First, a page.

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A black day for the White Sox.

Byline: Steve Zalusky szalusky@dailyherald.com

If you picked up a newspaper 100 years ago, Monday, Sept. 27, 1920, and turned to the sports page, you would have read that the White Sox were a half-game within first-place Cleveland after an 8-1 win over Detroit Sunday in front of an estimated crowd of between 25,000 and 28,000 at Comiskey Park.

You would have read about Joe Jackson's running catch on a line drive to left-center by Ty Cobb in the third. And you would have learned that Happy Felsch tracked down a drive by Harry Heilmann in the shadow of the scoreboard in the sixth.

Eddie Cicotte picked up his 21st win, giving up only one unearned run on his own errant throw to first on a bunt by Cobb that allowed Ralph Young to score from second.

Although the chances were shrinking with four games left, it was still possible for the Sox to claim the 1920 crown, the team's third pennant in four years.

But if you turned to the front page, you would find news that would make the team's fading pennant chances recede way into the background.

There, the story told of how Sox owner Charles Comiskey admitted he was convinced after the first game of the 1919 World Series that someone had "fixed" some of his players. The story was written in the context of Cook County grand jury proceedings then underway.

The catalyst for the grand jury investigation, oddly, came from the North, not the South Side. It was fueled by suspicious reports about an Aug. 31, 1920 game between the Cubs and the Phillies that was allegedly fixed for the Phils to win. Cubs President Bill Veeck (yes, father of that Bill Veeck) was alarmed by telegrams warning of the plot.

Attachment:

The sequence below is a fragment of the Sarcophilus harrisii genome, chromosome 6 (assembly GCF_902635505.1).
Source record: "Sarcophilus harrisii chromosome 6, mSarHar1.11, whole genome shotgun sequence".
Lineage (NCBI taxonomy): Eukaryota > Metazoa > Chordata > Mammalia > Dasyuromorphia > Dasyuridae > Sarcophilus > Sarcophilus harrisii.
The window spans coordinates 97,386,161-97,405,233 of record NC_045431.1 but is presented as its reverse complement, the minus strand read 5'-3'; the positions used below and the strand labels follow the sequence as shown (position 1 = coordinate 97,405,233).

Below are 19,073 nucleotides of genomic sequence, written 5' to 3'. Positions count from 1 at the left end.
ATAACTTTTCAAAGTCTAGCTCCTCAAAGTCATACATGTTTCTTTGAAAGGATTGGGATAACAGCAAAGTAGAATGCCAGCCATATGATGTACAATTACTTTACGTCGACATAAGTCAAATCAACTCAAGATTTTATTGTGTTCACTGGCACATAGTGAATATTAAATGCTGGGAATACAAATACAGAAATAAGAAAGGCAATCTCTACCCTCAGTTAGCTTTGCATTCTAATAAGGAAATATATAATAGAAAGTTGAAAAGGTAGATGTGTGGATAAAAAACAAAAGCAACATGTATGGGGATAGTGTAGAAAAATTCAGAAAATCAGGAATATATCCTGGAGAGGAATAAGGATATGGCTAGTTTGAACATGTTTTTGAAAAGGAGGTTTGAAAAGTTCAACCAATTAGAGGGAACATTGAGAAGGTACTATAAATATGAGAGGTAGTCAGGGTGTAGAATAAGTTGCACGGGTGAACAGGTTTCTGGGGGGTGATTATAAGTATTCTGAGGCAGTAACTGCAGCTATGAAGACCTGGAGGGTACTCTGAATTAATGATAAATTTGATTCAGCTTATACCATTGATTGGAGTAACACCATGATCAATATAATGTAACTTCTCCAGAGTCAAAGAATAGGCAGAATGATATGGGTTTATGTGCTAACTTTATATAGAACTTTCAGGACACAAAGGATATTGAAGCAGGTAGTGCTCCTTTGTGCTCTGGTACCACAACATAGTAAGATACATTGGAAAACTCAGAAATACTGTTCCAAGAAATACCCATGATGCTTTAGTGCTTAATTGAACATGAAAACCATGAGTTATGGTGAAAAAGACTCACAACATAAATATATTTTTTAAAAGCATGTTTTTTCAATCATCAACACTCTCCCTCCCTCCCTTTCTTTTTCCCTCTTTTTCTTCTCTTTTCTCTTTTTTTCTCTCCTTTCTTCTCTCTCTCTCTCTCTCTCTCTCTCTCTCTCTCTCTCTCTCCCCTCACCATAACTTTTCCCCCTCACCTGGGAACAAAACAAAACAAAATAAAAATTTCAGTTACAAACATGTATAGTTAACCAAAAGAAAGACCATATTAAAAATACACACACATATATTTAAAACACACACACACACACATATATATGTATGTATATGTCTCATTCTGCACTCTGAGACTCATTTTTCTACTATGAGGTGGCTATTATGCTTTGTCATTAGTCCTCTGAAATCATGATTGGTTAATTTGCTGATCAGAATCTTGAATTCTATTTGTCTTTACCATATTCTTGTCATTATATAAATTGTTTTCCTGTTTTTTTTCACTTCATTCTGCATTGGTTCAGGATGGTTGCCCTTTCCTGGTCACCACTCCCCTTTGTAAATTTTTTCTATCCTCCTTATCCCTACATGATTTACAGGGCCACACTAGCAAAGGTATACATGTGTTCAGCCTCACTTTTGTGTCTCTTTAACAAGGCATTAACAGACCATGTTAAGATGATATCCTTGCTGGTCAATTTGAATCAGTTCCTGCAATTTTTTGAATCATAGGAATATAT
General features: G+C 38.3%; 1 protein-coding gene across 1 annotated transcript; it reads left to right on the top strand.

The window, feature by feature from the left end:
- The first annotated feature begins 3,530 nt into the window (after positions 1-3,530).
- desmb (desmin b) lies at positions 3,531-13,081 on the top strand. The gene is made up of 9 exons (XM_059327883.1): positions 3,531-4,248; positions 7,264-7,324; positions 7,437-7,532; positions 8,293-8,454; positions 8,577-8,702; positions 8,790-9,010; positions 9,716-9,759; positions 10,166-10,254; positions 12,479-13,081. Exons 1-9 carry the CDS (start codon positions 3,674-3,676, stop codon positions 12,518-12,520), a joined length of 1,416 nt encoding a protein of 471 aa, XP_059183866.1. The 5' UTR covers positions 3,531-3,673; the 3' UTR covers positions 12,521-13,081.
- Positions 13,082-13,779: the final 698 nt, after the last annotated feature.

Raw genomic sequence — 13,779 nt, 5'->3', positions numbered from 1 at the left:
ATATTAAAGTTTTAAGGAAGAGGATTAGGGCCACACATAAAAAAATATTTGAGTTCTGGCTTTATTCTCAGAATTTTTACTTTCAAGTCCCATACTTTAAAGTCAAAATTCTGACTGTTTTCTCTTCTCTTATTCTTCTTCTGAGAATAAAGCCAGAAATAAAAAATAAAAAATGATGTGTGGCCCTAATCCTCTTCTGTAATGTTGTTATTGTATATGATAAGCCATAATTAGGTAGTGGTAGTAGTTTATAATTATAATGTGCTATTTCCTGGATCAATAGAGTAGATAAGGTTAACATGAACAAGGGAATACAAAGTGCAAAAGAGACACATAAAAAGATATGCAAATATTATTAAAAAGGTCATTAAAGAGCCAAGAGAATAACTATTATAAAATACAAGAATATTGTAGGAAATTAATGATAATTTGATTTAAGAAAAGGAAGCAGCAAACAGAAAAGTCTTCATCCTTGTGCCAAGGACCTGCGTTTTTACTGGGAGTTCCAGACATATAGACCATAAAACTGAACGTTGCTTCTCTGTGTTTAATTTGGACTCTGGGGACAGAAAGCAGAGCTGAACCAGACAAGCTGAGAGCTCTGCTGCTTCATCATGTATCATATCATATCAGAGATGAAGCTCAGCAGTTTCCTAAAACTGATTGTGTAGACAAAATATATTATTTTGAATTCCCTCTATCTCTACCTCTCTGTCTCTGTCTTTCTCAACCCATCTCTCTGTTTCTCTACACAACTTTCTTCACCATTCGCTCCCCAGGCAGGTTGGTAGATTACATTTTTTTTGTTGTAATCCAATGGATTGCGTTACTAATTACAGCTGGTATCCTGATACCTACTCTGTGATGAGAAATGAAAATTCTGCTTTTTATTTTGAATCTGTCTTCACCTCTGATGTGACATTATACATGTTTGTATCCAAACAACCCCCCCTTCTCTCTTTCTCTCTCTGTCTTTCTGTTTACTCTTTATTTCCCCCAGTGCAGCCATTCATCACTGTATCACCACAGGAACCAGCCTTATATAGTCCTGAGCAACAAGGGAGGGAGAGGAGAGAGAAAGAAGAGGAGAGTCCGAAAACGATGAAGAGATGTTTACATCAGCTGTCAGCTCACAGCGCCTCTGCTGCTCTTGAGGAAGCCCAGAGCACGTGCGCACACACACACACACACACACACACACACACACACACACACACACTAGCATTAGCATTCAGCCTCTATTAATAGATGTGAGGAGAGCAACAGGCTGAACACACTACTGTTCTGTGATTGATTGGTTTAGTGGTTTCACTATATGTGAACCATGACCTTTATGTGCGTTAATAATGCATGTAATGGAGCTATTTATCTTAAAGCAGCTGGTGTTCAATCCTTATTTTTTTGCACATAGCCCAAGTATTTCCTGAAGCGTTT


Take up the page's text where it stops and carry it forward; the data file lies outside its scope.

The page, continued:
Veeck had Cubs Manager Fred Mitchell pull starter Claude Hendrix in favor of Grover Cleveland Alexander. Despite the presence of "Pete" on the mound, the Cubs still lost the game 3-0.

Gradually, however, the focus of the grand jury shifted squarely onto the events surrounding the 1919 World Series.

Writers like Hugh Fullerton, who covered the series, and Frank O. Klein, of Collyer's Eye, a weekly "covering all fields of sport and finance," had already called attention to the brewing scandal,

On Oct. 10, 1919, Fullerton wrote after the Reds wrapped up the series, "There will be a great deal written and talked about this world's series. There will be a lot of inside stuff that never will be printed," adding, "Today's game also means the disruption of the Chicago White Sox as a ballclub. There are seven men on the team who will not be there when the gong sounds next spring, and some of them will not be in either major league."

And Klein, on Dec. 13, 1919, wrote that Sox catcher Ray Schalk predicted that Cicotte, pitcher Claude (Lefty) Williams, first baseman Chick Gandil, infielders Fred McMullin and Swede Risberg, and Felsch and Jackson would be missing from the 1920 lineup.

Charles Comiskey reacted to the rumors by offering a $10,000 reward for proof of wrongdoing.

Fullerton and Schalk were wrong. The players, except for Gandil, were back in 1920 and posed to repeat as champs.

But that was derailed by the grand jury, which was closing in on the details of the fix.